The situation is much more surprising provided that “Balenciaga has previously [successfully] used its power and visibility with a little bit of provocation in service of a message, like Demna calling out people’s inaction on climate change,” she continued.

“Fashion brands are used to manipulating images and fashion has produced provocative imagery. When this provocation is used to denounce [a situation], trigger conversations, or create awareness, it’s interesting but done for its own sake — moreover on a subject that’s not only sensitive but very grave — there may be no such levity,” Nusswitz said.

As for consequences for Balenciaga’s leadership, industry sources said any changes in a until-then well-oiled operation would result in instability, an undesirable situation at a time when parent group Kering is already facing uncertainties following Alessandro Michele’s departure from Gucci.

Whether the twinned ad controversies can have any long-term effect on either Balenciaga’s sales or brand equity remains to be up within the air, with industry observers agreeing that it was too soon to inform what, if any, long-term effects they might have.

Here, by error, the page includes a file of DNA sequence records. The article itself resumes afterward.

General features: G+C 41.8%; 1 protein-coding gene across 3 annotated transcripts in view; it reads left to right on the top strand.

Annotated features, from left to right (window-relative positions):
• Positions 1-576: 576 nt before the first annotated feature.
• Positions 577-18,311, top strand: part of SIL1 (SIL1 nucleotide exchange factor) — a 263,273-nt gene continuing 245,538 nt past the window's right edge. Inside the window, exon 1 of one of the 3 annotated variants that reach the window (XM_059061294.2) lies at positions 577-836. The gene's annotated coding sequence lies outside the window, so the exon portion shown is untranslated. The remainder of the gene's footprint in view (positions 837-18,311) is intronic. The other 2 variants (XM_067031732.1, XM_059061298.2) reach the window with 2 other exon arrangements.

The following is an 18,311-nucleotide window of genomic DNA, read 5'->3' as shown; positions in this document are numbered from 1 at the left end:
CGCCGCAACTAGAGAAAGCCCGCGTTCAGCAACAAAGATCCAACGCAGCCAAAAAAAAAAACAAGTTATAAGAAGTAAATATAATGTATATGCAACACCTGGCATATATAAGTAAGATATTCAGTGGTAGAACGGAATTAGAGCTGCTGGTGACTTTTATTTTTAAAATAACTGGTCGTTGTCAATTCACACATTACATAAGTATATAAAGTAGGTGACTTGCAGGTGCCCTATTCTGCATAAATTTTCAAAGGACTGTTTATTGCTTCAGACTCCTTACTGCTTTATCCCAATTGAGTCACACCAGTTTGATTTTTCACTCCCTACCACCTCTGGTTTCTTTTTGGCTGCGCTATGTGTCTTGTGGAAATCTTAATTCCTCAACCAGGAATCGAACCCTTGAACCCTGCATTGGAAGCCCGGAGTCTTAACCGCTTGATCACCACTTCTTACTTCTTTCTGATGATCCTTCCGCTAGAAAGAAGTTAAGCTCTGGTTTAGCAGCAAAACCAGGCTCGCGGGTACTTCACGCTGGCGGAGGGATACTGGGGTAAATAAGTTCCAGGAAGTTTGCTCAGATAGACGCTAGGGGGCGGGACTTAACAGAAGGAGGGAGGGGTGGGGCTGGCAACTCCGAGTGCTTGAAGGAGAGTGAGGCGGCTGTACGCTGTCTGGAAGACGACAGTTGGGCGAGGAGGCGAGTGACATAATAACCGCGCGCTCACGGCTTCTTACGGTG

With comments closed on the Instagram posts of Balenciaga and Demna, it’s difficult to gauge public sentiment, although the social publications on the corporate’s remedial steps and the Georgian designer’s personal statement have garnered respectively greater than 111,000 and 27,000 likes thus far.

However the comments garnered by Kidman on the post promoting the office-set spring 2023 campaign to her 8.7 million Instagram followers appear to point to ongoing heavy criticism. A spokesperson for Balenciaga indicated that this campaign had been taken down from the brand’s Instagram account as a part of an everyday reset of their social platforms.

One other hurdle is Balenciaga’s initial response, which was perceived as falling short, especially in its treatment of the creatives involved. Early on, Mark McKenna, a number one mental property scholar on the UCLA School of Law, had said it was “hard for [him] to assume that those marketing materials were released without anyone from Balenciaga involved and signing off. That may be very surprising.”

“Ultimately, if you’re the director, the brand, the corporate, you may have to take responsibility,” reminded Castro Martinez de Tejada.

As for individuals who were seen on social media destroying their Balenciaga wares, industry sources estimated the phenomenon to be limited and akin to the knee-jerk response of Russian influencers who posted videos of them cutting up their Chanel bags in consequence of the brand imposing restrictions on Russian passport holders after their country’s attack of Ukraine.